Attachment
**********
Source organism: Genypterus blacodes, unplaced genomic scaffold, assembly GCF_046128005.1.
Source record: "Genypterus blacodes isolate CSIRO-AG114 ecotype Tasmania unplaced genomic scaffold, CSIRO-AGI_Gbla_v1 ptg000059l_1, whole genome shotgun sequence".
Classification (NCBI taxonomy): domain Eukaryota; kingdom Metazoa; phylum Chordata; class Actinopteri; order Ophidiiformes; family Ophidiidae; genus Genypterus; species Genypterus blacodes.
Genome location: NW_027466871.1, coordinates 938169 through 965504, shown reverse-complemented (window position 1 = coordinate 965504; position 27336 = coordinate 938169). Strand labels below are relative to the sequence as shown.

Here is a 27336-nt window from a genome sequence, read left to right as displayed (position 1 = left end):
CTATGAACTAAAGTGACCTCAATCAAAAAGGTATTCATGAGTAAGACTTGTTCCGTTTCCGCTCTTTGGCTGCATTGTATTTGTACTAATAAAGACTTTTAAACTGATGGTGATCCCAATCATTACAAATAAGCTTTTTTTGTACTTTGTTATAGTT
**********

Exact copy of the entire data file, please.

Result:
Source organism: Genypterus blacodes, unplaced genomic scaffold, assembly GCF_046128005.1.
Source record: "Genypterus blacodes isolate CSIRO-AG114 ecotype Tasmania unplaced genomic scaffold, CSIRO-AGI_Gbla_v1 ptg000059l_1, whole genome shotgun sequence".
Classification (NCBI taxonomy): domain Eukaryota; kingdom Metazoa; phylum Chordata; class Actinopteri; order Ophidiiformes; family Ophidiidae; genus Genypterus; species Genypterus blacodes.
Genome location: NW_027466871.1, coordinates 938169 through 965504, shown reverse-complemented (window position 1 = coordinate 965504; position 27336 = coordinate 938169). Strand labels below are relative to the sequence as shown.

Here is a 27336-nt window from a genome sequence, read left to right as displayed (position 1 = left end):
CTATGAACTAAAGTGACCTCAATCAAAAAGGTATTCATGAGTAAGACTTGTTCCGTTTCCGCTCTTTGGCTGCATTGTATTTGTACTAATAAAGACTTTTAAACTGATGGTGATCCCAATCATTACAAATAAGCTTTTTTTGTACTTTGTTATAGTT